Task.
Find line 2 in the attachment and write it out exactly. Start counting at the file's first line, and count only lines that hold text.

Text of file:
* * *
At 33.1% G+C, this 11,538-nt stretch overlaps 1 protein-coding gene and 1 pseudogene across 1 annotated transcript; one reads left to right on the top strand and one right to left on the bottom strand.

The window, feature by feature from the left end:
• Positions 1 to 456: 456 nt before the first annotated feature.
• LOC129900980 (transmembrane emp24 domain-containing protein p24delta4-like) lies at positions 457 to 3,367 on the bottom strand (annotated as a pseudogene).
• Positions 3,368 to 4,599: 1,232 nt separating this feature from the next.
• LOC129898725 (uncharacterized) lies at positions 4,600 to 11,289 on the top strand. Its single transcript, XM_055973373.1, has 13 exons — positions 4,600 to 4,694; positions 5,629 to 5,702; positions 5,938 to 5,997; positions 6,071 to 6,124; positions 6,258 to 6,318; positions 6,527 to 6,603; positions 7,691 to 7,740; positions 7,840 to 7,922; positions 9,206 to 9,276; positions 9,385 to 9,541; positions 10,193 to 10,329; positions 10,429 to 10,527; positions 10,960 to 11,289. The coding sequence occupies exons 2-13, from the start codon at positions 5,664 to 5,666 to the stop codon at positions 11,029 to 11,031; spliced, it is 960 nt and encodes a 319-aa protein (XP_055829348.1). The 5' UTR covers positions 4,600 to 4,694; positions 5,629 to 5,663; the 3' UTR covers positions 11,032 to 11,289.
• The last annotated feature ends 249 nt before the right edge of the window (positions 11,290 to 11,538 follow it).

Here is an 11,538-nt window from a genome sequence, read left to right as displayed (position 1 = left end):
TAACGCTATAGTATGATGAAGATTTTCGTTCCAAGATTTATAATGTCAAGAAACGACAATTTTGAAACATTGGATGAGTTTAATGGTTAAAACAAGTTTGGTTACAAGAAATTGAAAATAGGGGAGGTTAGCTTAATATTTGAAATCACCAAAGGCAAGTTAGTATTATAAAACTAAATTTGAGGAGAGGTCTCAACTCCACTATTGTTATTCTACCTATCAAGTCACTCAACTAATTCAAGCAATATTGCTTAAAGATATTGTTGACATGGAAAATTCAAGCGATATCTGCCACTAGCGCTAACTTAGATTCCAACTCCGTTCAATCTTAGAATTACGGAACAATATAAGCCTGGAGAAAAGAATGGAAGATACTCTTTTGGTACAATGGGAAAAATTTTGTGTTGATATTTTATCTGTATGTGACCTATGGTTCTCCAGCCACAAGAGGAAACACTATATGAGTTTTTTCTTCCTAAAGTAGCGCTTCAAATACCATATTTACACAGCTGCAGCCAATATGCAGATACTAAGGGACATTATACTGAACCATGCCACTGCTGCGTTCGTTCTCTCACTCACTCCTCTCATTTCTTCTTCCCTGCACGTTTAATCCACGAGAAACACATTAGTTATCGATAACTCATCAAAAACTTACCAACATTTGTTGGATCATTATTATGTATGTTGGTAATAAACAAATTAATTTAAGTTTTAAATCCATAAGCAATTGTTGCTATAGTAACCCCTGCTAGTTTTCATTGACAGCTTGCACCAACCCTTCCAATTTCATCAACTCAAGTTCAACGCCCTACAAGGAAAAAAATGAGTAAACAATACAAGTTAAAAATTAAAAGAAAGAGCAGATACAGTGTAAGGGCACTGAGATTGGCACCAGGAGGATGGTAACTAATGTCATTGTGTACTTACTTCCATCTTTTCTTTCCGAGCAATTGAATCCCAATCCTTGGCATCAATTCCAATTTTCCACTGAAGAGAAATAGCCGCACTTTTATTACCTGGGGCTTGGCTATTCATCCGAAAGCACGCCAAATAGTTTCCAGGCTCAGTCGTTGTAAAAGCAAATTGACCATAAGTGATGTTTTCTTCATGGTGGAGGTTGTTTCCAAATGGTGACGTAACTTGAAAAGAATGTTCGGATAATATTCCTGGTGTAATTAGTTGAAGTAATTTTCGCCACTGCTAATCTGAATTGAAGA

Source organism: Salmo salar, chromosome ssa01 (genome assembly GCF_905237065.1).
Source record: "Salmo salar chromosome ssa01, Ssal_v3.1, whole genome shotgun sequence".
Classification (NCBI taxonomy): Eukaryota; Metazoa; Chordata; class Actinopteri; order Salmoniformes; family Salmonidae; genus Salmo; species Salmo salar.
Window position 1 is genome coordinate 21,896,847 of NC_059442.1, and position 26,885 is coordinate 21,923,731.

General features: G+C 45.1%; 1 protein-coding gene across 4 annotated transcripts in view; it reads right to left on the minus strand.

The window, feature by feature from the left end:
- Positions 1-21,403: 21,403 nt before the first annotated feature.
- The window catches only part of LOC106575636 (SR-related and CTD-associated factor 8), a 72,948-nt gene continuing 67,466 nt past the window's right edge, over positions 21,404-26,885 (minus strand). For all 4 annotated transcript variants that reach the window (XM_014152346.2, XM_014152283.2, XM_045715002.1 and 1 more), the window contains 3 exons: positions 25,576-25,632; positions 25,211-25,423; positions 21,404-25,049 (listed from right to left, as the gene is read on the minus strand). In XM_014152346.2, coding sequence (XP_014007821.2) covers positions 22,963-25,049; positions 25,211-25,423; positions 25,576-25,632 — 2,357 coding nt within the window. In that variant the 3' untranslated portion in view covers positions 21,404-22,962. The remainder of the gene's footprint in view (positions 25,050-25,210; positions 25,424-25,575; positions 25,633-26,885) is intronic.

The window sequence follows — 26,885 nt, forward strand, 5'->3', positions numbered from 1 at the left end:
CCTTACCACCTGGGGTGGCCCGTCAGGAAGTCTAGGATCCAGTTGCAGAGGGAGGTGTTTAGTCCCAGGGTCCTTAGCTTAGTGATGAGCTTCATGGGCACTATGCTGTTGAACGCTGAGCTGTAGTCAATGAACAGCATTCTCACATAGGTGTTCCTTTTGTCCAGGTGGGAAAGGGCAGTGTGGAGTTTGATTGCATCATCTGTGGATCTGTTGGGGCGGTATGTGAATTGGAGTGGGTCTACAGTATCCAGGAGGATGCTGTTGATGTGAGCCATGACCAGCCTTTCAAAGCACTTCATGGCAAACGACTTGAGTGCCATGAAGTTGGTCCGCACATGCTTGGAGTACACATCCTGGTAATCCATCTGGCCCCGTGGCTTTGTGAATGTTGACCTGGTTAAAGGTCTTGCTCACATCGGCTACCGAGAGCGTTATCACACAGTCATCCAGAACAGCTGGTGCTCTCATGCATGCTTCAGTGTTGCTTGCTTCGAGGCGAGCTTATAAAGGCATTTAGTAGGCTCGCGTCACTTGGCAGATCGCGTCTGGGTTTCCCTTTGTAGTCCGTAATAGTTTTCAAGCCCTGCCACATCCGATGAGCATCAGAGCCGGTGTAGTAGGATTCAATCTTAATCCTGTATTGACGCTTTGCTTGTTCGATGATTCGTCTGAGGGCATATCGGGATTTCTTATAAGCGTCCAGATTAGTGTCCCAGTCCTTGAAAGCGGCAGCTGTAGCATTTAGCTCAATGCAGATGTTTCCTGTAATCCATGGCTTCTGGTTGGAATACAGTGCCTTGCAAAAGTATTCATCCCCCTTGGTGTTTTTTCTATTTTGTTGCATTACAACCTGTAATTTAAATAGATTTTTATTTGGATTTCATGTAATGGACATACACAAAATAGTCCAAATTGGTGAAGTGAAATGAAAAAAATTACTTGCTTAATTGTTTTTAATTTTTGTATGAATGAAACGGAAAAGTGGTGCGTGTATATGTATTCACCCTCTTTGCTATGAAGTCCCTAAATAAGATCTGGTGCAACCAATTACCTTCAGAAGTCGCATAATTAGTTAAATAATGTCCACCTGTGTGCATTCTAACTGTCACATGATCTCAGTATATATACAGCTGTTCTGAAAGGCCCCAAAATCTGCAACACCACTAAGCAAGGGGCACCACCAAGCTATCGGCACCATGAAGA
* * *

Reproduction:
The window, feature by feature from the left end: